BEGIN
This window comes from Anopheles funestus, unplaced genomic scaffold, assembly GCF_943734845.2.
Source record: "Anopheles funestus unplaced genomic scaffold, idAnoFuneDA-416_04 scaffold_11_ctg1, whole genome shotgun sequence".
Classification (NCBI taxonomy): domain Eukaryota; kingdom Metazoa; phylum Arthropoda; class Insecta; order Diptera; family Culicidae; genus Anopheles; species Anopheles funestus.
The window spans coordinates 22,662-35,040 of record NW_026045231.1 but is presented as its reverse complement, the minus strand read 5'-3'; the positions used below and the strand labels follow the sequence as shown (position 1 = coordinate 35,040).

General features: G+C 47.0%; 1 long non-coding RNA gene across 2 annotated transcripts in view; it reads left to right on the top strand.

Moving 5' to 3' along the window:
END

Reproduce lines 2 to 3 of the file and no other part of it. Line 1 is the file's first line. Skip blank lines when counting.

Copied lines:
Source record: "Anopheles funestus unplaced genomic scaffold, idAnoFuneDA-416_04 scaffold_11_ctg1, whole genome shotgun sequence".
Classification (NCBI taxonomy): domain Eukaryota; kingdom Metazoa; phylum Arthropoda; class Insecta; order Diptera; family Culicidae; genus Anopheles; species Anopheles funestus.